Types of breast cancer

Pre-invasive breast cancer

When abnormal cells or cancer cells stay inside the milk ducts or milk sacs (lobules) of the breast.
Types of pre-invasive breast cancer are Ductal carcinoma in situ (DCIS) and lobular carcinoma in situ (LCIS)

Early breast cancer

Is cancer that is contained in the breast and may or may not have spread to the lymph nodes in the breast and armpit.

Locally advanced breast cancer

When the cancer has spread to one or more of, the lymph nodes or other areas near the breast, or to tissues around the breast such as the skin, muscles or ribs, but there is no sign that it has spread to other parts of the body.

  • Breast Cancer Network of Australia (BCNA) has produced the “My Journey Kit” - a comprehensive resource kit for women who have been recently diagnosed with breast cancer. The Kit consists of three main elements. The My Journey Information Guide, the My Journey Personal Record for recording contact details, personal information, notes and important dates, a place to store test results and a range of brochures including The Beacon, a free quarterly publication of BCNA. For more information, visit www.bcna.org.au.
Paget’s disease

A rare form of breast cancer that begins in the milk ducts and spreads to the skin of the nipple and areola (the area around the nipple). This type of breast cancer is one reason why we emphasize the importance of looking for breast changes as well as feeling for them.

Inflammatory Breast Cancer (IBC)

A rare and rapidly growing type of breast cancer that causes the lymph vessels in the skin of the breast to become blocked, causing the breast to look swollen and red, or "inflamed". It accounts for about 1 -2 % of the total number of women and men diagnosed with breast cancer.

Metastatic breast cancer

The terms metastatic, secondary, Stage IV and advanced are often used interchangeably. Secondary breast cancer is the term used to describe cancer that has spread from the original site in the breast to other organs or tissues in the body. The cancer may have spread to lymph nodes (not near the breast), the brain, liver, lungs or bones. For some women secondary breast cancer may be their first diagnosis of breast cancer. Although currently treatment for metastatic breast cancer is unable to get rid of the cancer completely, treatment can improve quality of life by reducing symptoms and controlling the spread of the cancer.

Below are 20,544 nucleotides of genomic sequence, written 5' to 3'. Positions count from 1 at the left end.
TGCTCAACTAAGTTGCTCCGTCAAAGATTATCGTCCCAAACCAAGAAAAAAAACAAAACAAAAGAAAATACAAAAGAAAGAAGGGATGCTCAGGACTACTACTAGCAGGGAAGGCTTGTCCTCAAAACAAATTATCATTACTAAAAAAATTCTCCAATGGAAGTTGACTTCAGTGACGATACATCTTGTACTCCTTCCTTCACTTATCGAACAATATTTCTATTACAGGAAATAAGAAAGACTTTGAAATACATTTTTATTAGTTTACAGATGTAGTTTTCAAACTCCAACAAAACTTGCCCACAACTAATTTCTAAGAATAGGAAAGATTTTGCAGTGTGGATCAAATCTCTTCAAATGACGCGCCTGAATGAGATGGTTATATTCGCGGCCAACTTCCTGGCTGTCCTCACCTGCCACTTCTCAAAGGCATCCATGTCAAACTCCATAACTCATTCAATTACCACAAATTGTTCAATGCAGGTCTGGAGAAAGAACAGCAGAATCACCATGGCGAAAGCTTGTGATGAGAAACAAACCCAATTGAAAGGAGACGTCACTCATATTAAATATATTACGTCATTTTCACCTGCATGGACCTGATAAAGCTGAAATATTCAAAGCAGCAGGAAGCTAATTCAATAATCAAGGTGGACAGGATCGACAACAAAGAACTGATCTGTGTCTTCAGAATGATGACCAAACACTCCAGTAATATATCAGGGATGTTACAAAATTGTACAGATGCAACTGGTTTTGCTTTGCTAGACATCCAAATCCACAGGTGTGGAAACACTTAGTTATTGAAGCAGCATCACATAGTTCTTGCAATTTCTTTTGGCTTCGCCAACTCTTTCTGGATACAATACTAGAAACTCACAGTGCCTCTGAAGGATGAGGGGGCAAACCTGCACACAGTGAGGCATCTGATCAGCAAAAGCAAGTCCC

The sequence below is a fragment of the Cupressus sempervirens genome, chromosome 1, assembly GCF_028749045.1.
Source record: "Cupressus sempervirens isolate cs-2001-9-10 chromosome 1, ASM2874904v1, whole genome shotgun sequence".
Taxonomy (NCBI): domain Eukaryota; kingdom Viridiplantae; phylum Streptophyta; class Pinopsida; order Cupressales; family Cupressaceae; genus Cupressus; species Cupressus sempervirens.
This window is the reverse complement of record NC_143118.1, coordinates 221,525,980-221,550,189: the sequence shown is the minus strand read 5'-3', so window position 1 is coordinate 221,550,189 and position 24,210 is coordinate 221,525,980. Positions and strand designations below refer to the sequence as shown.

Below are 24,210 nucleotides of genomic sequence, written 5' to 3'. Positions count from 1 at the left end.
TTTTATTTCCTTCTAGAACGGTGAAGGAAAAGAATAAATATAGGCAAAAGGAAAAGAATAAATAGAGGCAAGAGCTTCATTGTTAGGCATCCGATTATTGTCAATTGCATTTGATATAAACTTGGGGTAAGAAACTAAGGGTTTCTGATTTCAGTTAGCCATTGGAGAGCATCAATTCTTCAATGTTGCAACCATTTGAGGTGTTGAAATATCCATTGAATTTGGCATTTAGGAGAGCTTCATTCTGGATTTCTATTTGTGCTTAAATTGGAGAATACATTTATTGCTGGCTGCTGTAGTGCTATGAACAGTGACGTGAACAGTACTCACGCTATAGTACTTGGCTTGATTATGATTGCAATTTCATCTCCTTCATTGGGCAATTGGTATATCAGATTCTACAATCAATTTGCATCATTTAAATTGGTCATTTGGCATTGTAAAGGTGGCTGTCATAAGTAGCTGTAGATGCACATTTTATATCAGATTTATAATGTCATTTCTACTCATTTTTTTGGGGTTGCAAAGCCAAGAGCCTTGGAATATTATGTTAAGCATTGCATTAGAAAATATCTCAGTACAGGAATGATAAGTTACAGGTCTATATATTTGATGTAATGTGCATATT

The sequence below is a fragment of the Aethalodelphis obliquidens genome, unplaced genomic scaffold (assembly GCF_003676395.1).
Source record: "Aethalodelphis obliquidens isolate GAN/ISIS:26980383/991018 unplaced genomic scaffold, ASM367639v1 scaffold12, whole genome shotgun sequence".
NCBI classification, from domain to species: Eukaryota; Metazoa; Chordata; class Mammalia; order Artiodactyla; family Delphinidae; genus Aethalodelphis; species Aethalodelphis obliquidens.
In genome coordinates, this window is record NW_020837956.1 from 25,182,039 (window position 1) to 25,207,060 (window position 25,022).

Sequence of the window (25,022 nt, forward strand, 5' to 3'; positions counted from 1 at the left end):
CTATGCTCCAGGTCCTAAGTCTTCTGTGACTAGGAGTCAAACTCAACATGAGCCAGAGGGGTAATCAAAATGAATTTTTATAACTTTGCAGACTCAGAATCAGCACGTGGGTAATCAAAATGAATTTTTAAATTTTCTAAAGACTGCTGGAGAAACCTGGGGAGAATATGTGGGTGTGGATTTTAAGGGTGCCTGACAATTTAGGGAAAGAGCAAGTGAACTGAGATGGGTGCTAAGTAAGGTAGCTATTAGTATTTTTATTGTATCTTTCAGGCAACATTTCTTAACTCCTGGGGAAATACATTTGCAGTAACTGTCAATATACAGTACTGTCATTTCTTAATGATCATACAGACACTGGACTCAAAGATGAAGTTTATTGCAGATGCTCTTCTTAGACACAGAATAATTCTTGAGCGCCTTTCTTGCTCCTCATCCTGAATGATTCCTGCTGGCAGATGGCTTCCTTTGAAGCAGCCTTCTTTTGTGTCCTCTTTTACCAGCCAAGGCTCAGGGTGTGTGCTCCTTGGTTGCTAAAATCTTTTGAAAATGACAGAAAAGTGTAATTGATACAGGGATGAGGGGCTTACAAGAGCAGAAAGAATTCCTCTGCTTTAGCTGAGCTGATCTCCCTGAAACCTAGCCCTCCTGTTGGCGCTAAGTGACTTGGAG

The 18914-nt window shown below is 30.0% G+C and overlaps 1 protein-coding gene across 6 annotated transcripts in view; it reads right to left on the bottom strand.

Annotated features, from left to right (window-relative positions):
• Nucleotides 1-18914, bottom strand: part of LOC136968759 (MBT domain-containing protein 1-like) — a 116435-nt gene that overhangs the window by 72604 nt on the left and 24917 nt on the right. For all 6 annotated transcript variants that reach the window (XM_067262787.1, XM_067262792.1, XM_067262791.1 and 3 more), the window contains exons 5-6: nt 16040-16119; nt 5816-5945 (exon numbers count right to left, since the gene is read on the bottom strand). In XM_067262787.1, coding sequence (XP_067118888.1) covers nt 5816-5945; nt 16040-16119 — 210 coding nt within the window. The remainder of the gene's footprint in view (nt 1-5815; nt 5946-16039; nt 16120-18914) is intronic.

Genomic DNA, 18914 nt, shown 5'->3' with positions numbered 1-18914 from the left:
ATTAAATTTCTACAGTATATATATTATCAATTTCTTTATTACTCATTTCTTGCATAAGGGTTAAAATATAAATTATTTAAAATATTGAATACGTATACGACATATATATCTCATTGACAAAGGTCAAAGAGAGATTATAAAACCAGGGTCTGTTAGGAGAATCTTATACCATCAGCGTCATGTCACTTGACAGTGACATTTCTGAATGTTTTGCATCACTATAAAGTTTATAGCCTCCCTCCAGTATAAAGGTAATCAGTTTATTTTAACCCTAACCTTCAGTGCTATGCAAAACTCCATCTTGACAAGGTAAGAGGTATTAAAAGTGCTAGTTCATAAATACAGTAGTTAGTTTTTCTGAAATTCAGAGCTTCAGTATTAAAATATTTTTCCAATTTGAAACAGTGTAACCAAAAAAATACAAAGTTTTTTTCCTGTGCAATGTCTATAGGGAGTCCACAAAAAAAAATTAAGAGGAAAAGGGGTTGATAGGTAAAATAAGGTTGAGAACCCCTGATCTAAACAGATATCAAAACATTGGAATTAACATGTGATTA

• Breast Cancer Network of Australia (BCNA)  has produced an excellent resource for women with secondary breast cancer called "The Hope & Hurdles Pack". The Pack contains a number of individual items; booklets, brochures, magazines and CDs that offer information, support and hope for women and their families.
  • BCNA also distribute The Inside Story as a supplement to The Beacon, targeted specifically for people experiencing secondary cancer. It includes personal stories, support, information and resources. For more information, visit www.bcna.org.au.
  • The Advanced Breast Cancer Group have produced a free DVD called 'You Are Not Alone; a film about living with secondary breast cancer.' It is a story about the experience of three women living with secondary breast cancer. They talk about what it was like when they were first diagnosed with this life threatening illness, and their journey into unchartered territory as they learned to cope, with the support of their family, friends and other women in a professionally led support group.Click here to find out how to request your free copy.
  • Breast Cancer Care WA has a support group specifically for women affected by Metastatic (also referred to as Advanced, Secondary or Stage IV) Breast Cancer. For information about the meeting place and times, please contact us on 9324 3703 of by emailing info@breastcancer.org.au.

Palliative care improves the quality of life for patients and their families facing chronic or life-threatening illnesses. Accessing palliative care services to help with symptom management during the progression of the disease is becoming more popular. This is important because it can prevent or relieve suffering with early identification, assessment and treatment of symptoms such as physical, psychosocial or spiritual.

Palliative care may be considered early in the course of illness, in conjunction with other therapies that are intended to prolong life, such as chemotherapy or radiation therapy and any other investigations needed to better understand and manage distressing clinical complications. 

For more information on palliative care go to: